The building regulations are highly detailed, so be sure you have a good understanding before beginning the conversion. Here are just a few examples of how you’ll have to conform.  Since 2005, domestic electrical work is controlled under Part P of the regulations.  Beams must not bear into chimneys or the party wall between chimneys. A party wall is a structure that is placed on the border between two properties. It’s important to be careful in these cases, since disputes with neighbours can arise due to the wall being a party feature. The only non-fireproof interior door that’s allowed in a loft conversion is the one that accesses a toilet or bathroom.

As you can see, choosing loft ladders is perhaps the easiest decision you’ll need to make to access your loft space safely and effectively.

Ladders and Scaffold Towers are a Leading UK Distributor of Ladders, Loft Ladders, Scaffold Towers, Aluminium Ladders, Extension Ladders , Ladder Accessories and all access equipment.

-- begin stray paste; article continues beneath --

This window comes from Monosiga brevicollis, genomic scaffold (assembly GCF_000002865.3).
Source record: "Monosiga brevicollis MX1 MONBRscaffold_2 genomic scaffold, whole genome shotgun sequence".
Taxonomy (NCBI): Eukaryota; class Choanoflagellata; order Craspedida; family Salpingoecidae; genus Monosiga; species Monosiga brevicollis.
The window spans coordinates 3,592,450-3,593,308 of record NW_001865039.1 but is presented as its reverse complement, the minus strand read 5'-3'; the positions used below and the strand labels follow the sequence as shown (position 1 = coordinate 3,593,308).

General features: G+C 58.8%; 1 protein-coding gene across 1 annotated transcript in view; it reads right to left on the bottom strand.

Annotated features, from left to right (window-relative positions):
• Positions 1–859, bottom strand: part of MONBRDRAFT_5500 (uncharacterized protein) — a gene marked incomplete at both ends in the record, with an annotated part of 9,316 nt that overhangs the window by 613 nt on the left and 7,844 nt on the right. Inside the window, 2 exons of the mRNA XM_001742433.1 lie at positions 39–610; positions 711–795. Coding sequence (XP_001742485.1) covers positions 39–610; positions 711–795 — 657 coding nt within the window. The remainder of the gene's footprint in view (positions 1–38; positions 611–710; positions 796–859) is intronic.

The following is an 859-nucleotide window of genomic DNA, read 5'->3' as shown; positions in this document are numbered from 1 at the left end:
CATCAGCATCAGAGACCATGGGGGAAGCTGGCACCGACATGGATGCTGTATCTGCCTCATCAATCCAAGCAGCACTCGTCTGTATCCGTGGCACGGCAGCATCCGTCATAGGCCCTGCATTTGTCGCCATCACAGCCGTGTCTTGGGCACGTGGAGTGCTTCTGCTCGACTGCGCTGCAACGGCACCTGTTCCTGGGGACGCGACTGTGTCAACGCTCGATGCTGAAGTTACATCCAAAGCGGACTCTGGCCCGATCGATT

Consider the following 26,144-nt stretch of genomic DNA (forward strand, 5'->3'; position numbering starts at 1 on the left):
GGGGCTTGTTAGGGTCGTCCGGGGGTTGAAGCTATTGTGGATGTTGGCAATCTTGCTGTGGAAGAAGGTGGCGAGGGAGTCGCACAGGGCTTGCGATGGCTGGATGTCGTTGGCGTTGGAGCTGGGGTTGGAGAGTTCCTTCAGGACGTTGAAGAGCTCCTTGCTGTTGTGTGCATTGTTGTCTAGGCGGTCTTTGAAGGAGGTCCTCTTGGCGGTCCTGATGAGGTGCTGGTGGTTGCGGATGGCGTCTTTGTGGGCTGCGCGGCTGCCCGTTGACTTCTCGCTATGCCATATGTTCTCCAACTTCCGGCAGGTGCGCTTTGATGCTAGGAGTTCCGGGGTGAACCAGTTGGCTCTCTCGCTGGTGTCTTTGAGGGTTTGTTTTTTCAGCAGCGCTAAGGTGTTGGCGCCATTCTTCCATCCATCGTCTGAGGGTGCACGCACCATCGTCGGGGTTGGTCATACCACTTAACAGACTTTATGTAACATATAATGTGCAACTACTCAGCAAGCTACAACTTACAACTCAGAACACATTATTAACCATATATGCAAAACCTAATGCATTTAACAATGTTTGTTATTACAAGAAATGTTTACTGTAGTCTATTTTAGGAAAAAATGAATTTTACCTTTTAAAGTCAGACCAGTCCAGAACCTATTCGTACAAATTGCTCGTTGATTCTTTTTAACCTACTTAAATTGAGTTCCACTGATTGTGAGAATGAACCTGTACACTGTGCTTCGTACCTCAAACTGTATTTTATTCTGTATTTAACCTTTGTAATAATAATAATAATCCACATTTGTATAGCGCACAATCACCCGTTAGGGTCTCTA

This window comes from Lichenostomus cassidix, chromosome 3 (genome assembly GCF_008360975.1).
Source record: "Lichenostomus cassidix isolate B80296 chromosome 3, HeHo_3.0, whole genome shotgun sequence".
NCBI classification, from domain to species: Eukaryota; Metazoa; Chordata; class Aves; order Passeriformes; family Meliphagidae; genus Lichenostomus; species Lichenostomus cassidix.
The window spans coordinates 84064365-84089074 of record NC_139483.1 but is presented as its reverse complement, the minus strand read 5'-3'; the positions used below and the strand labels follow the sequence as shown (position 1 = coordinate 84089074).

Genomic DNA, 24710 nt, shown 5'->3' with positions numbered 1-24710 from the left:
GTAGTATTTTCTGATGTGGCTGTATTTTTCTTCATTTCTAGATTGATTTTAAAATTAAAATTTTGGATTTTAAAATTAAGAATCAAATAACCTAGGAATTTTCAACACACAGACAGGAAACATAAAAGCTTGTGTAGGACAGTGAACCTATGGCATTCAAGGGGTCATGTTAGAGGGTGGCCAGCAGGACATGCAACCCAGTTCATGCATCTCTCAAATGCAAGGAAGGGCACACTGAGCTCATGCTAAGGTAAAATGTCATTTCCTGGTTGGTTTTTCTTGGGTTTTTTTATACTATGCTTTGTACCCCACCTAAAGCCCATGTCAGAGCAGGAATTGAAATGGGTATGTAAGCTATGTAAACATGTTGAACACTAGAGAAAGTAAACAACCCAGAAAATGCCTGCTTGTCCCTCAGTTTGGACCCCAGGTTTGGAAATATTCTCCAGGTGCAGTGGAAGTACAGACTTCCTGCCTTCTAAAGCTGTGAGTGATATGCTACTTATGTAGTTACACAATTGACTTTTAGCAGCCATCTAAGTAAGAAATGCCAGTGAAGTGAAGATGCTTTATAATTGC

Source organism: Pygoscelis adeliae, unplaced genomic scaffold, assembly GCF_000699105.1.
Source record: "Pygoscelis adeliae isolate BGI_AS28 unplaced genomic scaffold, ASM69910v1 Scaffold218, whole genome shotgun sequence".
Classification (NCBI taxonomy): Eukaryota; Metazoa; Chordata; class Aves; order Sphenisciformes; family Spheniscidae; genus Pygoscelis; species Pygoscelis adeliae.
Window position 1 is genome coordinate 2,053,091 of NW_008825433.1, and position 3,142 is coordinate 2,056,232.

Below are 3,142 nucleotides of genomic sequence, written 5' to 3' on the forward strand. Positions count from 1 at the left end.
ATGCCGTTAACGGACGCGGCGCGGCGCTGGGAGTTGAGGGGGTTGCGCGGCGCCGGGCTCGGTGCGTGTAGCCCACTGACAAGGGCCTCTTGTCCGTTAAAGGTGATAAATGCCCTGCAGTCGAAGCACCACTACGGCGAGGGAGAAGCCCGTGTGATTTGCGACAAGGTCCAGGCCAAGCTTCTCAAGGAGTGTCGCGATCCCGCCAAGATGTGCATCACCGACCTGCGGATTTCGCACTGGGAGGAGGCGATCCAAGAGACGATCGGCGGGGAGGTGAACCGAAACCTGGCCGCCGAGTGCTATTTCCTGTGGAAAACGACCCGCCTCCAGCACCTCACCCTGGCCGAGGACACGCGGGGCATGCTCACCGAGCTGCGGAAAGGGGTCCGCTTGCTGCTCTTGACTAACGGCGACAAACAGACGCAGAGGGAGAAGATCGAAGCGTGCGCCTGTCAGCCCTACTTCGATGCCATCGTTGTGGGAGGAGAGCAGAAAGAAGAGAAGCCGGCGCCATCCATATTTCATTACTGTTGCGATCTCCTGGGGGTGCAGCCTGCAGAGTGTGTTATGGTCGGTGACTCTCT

Ladders: They’ve got history!

ladders Ladders are commonplace items that most of us take for granted. Did you know, though, that the ladder has a place in human history that dates back to the Mesolithic period, about 10,000 years ago? Cave paintings found in Valencia, Spain depict two people carrying baskets or bags. They’re using a long ladder to access a wild honeybee nest and raid it for its precious content of honey. The ladder as we know it in modern times was developed by the ancient Egyptians and ancient Hebrews.

Ladders: Forms and Types